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Not yet a STAR but learn to deal with it too

"I didn't make him a star, the media did!" refuted a coach recently when asked about the less-than-desirable performance by his "star" player after another defeat to his team. How true that statement was as a matter of fact it's only when a player who performed consistently well enough and therefore being mentioned in the media.

(Picture) ex-Sengkang coach Jorg Steinnebrunner with the media after their season opener

As this player continued to maintain his good form and help his team to gain victory after victory, it's inevitable that the public would want to know more about him and his life outside football. So this is perhaps how the love-hate relationship between footballers and media developed. Use it wisely not only it helps to lift up the profile and image of that particular player but having it works against you, the press pack will be the last person one would want to see. One classical example would be former national left-winger Lee Man Hon (P.S: Nothing personal here, just using his case as a case study). When the then 19-year-old left-footer made his presence in the "Dream Team" of the Malaysia Cup days, his impact was immediately felt in that team that boasted the likes of established stars like Fandi Ahmad, Abbas Saad, etc.

(Picture) Was Man Hon "killed" by the unnecessary media attention then?

Furthermore, being a natural left-footer playing on the left flank had solved one of the perennial headaches of the national coach then, coupled with the fact that being one of few ethnic Chinese players who always had that boyish grin on his face, it's not surprising to see Man Hon became a media darling then. Sadly though, the former SAFFC, ex-Tanjong Pagar United winger found the fame and attention too much to handle, gradually saw him bowed out of the game due to injuries and that weight issues that been dogged him since his enlistment to national service (remember that infamous TNP frontpage that depicted a bloated Man Hon who was just enlisted?).

(Picture) One undeniable fact - the team and media must work hand-in-hand despite the differences

This is why we see how delicate and difficult the balancing act is of the relationship between the two parties as mentioned earlier. So what can we learn from this and ensure our younger generation from getting tangled in the web of mess? Frankly, neither do I have a solution. However, having these budding footballers engage in such media engagement is not totally an evil thing at all. At least, they'll be trained on how to deal with the press at an early age as part of a character-building process, rather than being a "late-boomer" who might stammer when talking in public.

(Picture) Fury's coach Ian Ferguson claimed he was misquoted when asked about Robbie Fowler's status weeks ago

Although, some measures need to be taken care of to avoid spilling the beans and not to be misquoted on certain issues (remember NQLD Fury's coach Ian Ferguson had to come out and set the record straight after speculation went wild that marquee Robbie Fowler might not be playing against Tampines Rover during their visit here weeks ago?).

(Picture) Darby: We miss him, don't we?

At the end of the day, I feel that to revive the waning interest of the league not just depend on improving the quality of play but also how crucial we have some colourful characters to spice up the interest like R Vengadasalam and Steve Darby (above) in the yesteryear to Brunei DPMM's coach Vjeran Simunic in the current season. Although at this stage a lot of the guys tend to be discreet in what they say in the public, if not like what Darby used to say: "I'm not sure am I gonna be FINE if I said this."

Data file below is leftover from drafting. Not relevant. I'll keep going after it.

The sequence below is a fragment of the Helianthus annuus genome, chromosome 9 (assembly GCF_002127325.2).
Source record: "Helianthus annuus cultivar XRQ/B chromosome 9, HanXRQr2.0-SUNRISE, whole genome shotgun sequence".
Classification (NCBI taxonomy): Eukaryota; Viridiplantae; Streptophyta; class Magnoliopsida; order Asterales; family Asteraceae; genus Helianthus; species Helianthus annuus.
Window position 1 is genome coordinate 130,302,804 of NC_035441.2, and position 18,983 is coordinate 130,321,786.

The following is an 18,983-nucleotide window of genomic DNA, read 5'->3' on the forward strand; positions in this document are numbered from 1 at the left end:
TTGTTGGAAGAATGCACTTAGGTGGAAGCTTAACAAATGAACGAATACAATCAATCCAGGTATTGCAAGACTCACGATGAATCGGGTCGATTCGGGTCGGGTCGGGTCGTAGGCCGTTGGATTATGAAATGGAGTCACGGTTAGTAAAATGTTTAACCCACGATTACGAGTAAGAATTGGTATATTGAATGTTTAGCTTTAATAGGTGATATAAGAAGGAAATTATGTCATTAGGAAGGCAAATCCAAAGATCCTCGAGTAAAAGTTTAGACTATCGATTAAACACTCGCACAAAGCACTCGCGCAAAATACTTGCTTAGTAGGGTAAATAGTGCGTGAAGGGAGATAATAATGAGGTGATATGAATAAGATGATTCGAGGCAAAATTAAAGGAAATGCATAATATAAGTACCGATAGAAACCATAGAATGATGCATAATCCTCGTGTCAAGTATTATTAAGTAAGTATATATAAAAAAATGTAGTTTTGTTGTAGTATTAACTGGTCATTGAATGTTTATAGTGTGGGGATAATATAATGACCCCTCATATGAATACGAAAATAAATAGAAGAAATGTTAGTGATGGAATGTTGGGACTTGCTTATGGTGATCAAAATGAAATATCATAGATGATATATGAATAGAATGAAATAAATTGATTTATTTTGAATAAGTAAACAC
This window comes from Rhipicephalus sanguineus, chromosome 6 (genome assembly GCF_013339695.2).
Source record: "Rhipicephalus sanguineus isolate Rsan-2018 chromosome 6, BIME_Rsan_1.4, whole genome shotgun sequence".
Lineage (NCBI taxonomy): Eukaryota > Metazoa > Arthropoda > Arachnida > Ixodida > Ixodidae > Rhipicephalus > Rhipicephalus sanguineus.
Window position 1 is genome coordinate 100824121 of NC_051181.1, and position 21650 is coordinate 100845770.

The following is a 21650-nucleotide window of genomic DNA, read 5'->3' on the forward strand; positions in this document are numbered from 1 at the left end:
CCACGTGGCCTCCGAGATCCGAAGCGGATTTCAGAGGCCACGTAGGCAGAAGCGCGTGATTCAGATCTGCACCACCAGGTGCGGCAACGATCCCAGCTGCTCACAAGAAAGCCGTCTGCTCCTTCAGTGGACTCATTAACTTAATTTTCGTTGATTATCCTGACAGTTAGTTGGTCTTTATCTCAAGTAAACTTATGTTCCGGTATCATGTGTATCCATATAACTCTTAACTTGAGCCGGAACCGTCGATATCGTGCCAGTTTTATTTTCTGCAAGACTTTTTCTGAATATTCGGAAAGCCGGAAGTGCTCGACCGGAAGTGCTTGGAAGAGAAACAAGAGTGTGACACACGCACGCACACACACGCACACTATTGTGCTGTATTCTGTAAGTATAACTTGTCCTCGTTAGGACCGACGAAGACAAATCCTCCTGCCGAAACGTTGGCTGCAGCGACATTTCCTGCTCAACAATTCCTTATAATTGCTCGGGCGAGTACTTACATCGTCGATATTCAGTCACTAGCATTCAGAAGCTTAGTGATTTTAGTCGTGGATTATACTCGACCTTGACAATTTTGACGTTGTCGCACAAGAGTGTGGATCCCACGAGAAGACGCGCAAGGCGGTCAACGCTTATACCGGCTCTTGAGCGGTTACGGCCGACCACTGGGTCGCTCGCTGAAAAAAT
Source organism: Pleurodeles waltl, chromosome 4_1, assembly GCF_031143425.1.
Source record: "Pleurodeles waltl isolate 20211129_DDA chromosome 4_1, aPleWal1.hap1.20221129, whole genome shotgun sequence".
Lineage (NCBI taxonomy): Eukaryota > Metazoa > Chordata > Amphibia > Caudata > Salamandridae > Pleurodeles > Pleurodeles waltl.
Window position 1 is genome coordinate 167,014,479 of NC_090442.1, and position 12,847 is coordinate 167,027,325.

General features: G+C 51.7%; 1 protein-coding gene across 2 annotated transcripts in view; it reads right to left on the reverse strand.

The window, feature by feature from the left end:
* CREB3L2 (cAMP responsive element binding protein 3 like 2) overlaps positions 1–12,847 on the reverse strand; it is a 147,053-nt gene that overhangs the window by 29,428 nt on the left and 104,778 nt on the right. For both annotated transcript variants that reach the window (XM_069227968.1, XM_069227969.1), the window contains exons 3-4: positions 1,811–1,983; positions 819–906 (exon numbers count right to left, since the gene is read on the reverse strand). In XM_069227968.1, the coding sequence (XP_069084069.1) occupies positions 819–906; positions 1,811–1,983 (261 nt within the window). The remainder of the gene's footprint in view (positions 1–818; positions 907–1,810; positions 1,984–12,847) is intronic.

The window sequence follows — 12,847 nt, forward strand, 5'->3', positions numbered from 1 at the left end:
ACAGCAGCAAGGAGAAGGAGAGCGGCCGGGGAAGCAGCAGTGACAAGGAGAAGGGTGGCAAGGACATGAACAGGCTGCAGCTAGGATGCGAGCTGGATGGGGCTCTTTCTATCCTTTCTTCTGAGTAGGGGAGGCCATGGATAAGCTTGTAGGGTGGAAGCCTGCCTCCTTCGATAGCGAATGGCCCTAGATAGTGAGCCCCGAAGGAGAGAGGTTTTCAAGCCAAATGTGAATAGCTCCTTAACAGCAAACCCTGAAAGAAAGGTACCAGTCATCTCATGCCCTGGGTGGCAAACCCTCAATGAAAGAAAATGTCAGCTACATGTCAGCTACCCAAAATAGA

1. It is always a delicate balancing act, as you have put it. As the saying goes, the pen (or given the tech context, keyboard) is mightier than the sword.

    The main thing for the media to work the way they do is to attract the attention of the public on the topic or theme they are touching on. Thus it is important for the media to be the accountability link between the public figures and the rest.

    As much as people see what is happening in front of their eyes, it is ultimately words that help shape their thinking and formulate their opinions, original or otherwise. Because people will remember more on what they read rather than what they see.

    Hence, in this case, the clubs, players, coaches, officials and other relevant authorities all play important roles in ensuring how the media will protray them as they are. It is very easy when everything appears to be very positive and good, no problems.

    The real challenge comes when there is something uncomfortable that needs to be addressed, however minor. The protagonists (or in layman terms, main actors) might want it to be addressed this way, but the media in question realize there is more than meets the eye and feel they have a duty to confront it. What are the media going to do? Follow the party line? Act according to conscience? These are but a few questions that need answers from within and without whilst they do their duties.

    At the end of the day, the media can only do this much. The suggestions you have proposed, such as media training from young, are a positive start, but it takes a lot more from the main people involved to ensure that the media and the other parties will eventually get into a win-win situation for all.

    P.S. Keep up the good work on your blog, Pohui. It now has much more substance, depth and content in recent entries. Continue to seek to improve from the high standard of coverage to go to another level. :)


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